About a week before the vote, he told supporters: “Whoever says he will support Chávez, but will vote ‘No’ is a true traitor... If you are really with me, vote ‘Yes.’ The person who votes ‘No,’ votes against me, against the revolution and against the people.”

But instead of rallying around their leader, Chávez’s polarization tactic seems to have kept many supporters at home rather than feel they were betraying their leader.

Despite the thinnest of margins, opposition leader Gerardo Blyde sees the abstention reflecting a much broader rejection of Chávez’s political vision.
Among 16 million registered voters, less than 4.4 million supported the constitutional overhaul.

That means only one of every four possible voters supported Chávez’s plans to transform Venezuelan society, according to Blyde, with the other three rejecting what he calls the “authoritarian socialist state.”

Asking for too much?
For Chávez and his most devoted supporters, the constitutional overhaul would have given Venezuelans more power through community councils, which receive state funding for works projects and are envisioned as developing into a new form of local government.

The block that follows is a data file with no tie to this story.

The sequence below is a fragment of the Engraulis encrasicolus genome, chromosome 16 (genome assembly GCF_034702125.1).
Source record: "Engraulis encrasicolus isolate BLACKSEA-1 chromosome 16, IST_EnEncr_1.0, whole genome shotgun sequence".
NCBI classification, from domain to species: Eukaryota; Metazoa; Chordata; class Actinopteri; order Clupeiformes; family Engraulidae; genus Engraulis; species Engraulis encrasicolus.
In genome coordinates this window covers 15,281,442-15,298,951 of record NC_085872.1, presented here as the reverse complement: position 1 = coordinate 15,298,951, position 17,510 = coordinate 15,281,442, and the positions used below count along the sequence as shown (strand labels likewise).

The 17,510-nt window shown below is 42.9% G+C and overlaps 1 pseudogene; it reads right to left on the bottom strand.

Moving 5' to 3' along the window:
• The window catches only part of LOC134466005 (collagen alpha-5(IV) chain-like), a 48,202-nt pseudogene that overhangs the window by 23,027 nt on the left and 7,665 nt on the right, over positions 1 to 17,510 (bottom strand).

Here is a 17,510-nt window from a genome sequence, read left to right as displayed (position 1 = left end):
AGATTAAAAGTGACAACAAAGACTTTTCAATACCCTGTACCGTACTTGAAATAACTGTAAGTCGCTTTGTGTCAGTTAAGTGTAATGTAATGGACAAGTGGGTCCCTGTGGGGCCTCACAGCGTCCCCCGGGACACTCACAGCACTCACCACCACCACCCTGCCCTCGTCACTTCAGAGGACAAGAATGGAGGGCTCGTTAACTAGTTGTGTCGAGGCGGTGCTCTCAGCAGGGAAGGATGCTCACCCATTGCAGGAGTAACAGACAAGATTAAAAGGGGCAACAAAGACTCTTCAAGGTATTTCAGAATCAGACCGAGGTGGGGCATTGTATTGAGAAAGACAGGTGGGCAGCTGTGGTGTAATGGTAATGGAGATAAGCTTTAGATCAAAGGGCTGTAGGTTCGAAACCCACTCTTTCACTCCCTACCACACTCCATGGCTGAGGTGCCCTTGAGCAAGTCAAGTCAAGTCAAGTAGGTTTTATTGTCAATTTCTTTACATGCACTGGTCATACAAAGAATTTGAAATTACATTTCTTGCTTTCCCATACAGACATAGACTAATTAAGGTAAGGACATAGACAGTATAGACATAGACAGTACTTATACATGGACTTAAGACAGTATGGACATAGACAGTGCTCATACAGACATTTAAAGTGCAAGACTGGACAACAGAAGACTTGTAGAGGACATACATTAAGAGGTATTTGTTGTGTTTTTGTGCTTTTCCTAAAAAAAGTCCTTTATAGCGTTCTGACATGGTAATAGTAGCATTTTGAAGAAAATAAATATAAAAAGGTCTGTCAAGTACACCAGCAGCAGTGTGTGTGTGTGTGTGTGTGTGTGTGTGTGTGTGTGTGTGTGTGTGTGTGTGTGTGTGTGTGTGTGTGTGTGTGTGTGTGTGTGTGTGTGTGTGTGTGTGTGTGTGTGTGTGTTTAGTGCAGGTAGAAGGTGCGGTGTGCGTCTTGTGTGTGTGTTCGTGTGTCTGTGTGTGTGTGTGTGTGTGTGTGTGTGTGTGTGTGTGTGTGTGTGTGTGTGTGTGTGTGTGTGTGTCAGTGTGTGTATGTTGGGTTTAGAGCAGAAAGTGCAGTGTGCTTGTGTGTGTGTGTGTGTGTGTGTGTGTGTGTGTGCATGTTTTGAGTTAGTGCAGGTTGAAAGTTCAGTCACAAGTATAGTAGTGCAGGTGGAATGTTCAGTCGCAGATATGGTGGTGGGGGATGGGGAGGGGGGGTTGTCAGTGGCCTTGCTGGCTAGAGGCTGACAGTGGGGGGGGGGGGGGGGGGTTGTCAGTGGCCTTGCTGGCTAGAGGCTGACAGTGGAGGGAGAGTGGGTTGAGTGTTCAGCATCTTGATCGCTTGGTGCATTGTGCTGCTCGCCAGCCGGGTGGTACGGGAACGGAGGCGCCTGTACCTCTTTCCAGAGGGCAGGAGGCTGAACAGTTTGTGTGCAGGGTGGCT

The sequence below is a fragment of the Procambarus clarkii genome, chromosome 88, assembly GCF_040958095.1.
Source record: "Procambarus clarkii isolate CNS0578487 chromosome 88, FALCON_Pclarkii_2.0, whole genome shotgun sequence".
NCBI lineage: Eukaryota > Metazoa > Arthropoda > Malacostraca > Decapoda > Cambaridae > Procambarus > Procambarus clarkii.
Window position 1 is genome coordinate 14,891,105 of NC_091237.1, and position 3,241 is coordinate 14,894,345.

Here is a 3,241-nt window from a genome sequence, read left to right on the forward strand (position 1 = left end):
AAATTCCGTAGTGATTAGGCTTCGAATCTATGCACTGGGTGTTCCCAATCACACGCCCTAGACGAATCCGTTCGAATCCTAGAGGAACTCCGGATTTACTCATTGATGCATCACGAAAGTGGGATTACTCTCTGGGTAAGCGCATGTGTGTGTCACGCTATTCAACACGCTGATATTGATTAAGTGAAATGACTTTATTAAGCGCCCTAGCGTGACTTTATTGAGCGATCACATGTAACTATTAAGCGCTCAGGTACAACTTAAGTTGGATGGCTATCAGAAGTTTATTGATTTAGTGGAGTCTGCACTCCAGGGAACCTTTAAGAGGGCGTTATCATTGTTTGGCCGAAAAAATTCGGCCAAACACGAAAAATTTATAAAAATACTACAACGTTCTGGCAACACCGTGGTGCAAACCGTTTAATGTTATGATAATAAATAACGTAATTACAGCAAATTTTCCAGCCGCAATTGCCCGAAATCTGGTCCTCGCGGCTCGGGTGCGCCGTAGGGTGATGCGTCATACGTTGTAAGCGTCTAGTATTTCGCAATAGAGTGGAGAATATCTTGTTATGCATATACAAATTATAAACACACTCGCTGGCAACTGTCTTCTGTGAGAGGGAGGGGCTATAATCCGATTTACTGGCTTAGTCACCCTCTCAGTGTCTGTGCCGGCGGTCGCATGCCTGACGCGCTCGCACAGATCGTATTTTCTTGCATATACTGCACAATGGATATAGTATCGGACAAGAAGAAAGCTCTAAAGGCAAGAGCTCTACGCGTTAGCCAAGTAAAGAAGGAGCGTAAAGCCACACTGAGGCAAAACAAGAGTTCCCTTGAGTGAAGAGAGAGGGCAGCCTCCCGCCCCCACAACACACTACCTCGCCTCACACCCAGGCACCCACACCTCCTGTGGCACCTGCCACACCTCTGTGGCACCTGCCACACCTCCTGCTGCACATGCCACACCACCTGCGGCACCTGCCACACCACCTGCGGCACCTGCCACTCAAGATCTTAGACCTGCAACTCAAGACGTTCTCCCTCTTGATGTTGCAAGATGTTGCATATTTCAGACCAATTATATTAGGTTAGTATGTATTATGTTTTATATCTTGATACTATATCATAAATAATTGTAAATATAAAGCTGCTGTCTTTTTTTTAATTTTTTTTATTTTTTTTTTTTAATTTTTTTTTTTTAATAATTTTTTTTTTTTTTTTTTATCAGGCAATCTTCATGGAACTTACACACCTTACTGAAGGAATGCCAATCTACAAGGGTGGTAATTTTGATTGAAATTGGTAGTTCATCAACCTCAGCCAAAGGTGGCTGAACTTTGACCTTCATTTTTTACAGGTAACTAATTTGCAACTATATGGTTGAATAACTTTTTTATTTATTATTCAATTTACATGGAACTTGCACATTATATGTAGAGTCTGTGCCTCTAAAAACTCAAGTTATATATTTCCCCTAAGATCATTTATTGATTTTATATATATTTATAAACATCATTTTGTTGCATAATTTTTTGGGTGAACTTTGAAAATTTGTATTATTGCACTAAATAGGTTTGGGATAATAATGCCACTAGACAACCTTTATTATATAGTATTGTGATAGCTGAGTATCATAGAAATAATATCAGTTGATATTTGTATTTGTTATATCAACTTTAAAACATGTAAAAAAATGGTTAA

“If there’s a problem, we find the solution,” said Elizabeth Graterol, a 39-year-old widow and single mother in Petare, a sprawling area of shantytowns in Caracas, on the day of the vote.

More specifically, Chávez’s electoral loss reflected widespread doubts on his proposals regarding private property, the scrapping of term limits and even the May decision not to renew the license of RCTV, a private TV network radically opposed to Chávez, according to Luis Vicente León, director of Datanalisis, a leading polling firm.

“Even though a lot of supporters didn’t like the RCTV closing, Chávez did it anyway,” said León. “It was his first unpopular move and created a fracture. Then came the proposal and these people were looking at what direction Chávez wanted to go in.”

During the campaign, Caracas shantytowns were awash in rumors about the overhaul paving the way for expropriations of private property. Many poor slum dwellers build small compounds with several units, making them humble but proud proprietors and encouraging them to aspire to more. Datanalisis polls show a large majority of Venezuelans rejecting incursions on private property.